Dr Vibeke Strand highlights the use of tumor necrosis factor inhibitors in the treatment of RA.
Vibeke Strand, MD, MACR, FACP: The TNF [tumor necrosis factor] inhibitors are a fantastic class of therapy in rheumatoid arthritis [RA], and our first effective biologic therapy. We now have 5 of them, which is a nice thing. However, usually only 1 or 2 are included in the formulary. Although they behave similarly, there may be some reason that a certain patient or physician would like to use one vs another. That may be a bit problematic, but that’s not a major problem. Using the TNF inhibitors is widespread. We have 23 years of data on this class of therapy. They’re quite safe, and they’re easy to use if you don’t mind subQ [subcutaneous] injections either every week or every 2 weeks. Those are great advantages. Where it becomes maybe less of an advantage is say for a patient with early RA who’s a student at university, or even at school. They may not necessarily want to be burdened with having to give themselves injections, and having to find a place to refrigerate the medication, and take care of it and all of that. That is a burden for some people. Also, there are a lot of patients who may be business people or travel extensively. It’s no fun to travel with these subcutaneous injections. They have to be kept cold, so you have to have a special way of taking them, and all the issues about needles, everything else and TSA [Transportation Security Administration] screening.
We’ve seen more or less that it’s 30% to 40% of patients who respond to a TNF. If they don’t respond at all to the first TNF, it’s certainly worth trying a second TNF. But in general, if they’ve failed 1 TNF, we think you do better by switching class. That doesn’t give us much of a choice of the 5 different TNF inhibitors when we want to use them. How many fail after they’ve been taking it? We have patients who’ve been taking TNF inhibitors for 10 years and more, and do really well. But at some point, they may fail the therapy, and then we have to switch. It’s hard to predict how well anyone will respond to a TNF inhibitor, or for how long.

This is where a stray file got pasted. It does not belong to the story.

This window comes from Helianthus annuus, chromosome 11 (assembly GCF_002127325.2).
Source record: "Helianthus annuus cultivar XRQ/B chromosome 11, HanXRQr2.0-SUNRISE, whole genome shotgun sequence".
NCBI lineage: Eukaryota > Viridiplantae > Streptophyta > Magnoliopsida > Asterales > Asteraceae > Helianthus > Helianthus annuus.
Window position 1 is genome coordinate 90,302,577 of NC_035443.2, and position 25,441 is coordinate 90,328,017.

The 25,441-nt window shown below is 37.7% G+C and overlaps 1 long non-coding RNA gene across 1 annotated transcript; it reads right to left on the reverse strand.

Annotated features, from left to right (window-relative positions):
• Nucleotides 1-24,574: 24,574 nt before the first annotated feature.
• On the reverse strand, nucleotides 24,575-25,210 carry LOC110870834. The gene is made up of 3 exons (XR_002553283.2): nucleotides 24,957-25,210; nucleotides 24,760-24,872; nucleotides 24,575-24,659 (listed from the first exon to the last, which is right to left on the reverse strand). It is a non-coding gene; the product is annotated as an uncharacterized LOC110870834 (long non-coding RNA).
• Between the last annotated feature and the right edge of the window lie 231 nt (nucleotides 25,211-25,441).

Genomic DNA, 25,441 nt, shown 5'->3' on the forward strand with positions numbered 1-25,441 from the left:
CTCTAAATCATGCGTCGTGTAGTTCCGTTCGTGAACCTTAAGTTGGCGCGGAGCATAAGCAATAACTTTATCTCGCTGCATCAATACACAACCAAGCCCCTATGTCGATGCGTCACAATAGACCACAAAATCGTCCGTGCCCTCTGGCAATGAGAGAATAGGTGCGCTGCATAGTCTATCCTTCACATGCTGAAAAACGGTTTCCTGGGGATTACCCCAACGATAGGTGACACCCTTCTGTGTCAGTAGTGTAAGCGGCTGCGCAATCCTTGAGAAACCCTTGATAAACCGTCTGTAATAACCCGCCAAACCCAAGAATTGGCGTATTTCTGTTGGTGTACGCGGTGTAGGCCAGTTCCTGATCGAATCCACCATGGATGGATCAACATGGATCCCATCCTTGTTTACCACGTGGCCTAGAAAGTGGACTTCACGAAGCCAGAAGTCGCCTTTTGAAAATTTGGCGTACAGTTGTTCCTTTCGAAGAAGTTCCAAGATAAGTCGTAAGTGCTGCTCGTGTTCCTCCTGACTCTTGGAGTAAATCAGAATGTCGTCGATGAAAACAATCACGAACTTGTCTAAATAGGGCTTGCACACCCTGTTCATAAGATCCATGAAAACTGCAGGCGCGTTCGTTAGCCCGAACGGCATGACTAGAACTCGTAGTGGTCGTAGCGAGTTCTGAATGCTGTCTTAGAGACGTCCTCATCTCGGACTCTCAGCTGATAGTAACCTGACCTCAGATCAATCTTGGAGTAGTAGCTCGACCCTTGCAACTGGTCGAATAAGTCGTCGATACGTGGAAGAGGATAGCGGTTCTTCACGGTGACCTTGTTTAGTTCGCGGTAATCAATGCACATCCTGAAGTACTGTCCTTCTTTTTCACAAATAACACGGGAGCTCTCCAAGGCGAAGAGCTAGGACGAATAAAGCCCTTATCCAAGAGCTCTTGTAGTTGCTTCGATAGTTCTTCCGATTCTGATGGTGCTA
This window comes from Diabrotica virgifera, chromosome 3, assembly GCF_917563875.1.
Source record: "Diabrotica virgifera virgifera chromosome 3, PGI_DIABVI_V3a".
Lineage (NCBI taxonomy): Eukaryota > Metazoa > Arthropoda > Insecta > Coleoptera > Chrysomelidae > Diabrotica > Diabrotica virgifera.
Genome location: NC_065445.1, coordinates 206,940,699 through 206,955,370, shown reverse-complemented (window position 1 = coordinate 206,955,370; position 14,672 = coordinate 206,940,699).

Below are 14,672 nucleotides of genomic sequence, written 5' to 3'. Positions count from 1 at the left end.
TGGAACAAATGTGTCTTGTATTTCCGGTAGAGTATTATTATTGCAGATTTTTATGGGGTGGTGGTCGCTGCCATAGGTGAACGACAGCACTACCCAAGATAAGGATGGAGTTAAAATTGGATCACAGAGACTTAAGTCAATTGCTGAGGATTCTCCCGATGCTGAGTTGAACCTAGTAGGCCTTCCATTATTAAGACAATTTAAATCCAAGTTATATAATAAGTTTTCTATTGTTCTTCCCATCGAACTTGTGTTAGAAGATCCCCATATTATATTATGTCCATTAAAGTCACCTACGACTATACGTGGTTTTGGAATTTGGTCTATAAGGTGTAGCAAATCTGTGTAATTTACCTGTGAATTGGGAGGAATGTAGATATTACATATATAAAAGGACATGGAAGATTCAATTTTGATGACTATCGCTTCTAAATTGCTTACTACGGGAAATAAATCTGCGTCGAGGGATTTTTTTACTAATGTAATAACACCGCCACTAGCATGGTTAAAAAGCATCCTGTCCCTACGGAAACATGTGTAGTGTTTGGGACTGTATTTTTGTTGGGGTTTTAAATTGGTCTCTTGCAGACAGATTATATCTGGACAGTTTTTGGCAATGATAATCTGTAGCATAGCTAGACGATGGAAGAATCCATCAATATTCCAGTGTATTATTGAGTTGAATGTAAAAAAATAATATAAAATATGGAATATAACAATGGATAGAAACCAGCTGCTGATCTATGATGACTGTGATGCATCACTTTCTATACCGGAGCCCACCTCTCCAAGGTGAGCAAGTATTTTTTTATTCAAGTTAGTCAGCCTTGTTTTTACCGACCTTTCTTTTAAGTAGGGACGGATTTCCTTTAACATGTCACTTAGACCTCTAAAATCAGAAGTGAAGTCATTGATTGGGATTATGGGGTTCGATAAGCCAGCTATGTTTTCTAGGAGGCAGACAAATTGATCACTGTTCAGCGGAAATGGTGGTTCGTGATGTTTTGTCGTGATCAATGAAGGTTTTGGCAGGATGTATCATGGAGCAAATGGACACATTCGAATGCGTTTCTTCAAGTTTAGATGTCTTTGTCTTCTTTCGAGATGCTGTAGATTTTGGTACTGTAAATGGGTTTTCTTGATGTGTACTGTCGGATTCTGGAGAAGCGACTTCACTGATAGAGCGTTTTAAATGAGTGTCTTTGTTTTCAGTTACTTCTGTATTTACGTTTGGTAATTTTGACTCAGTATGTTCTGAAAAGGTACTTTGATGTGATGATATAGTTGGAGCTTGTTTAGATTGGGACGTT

There are a lot of long-term consequences of staying on partially effective RA treatment. Unfortunately, as we look across data and patient series and registry data, we see that a large majority of patients with RA are on only partially effective RA treatment. Now part of that was that we didn’t have as many choices in therapy, but that’s no longer true. What’s problematic is that people don’t follow patients as closely or as stringently for response. Yes, there are the ACR [American College of Rheumatology] and EULAR [European League Against Rheumatism] guidelines, but I don’t know how many practicing clinical rheumatologists are paying attention to definitions of remission. And thinking that when somebody is in low disease activity, that’s sufficient. That’s where we get the disadvantages and the challenges of partially effective RA treatment.
Of course, what happens is that the disease progresses, and when the disease progresses, we get more structural damage. We get more loss of physical function, and patients have worsened health-related quality of life, physically, mentally, emotionally, and very much socially. That means also that they may have difficulty working, and they may also have issues with being socially active, doing things with their family and friends. It’s unfortunate because we should be able to get most patients into at least low disease activity, and preferably even remission. I don’t think we believe there is such a thing as drug-free remission, but there is such a thing as remission. And many patients who have been treated more recently, having been diagnosed more recently, are more likely to go into remission.
Transcript edited for clarity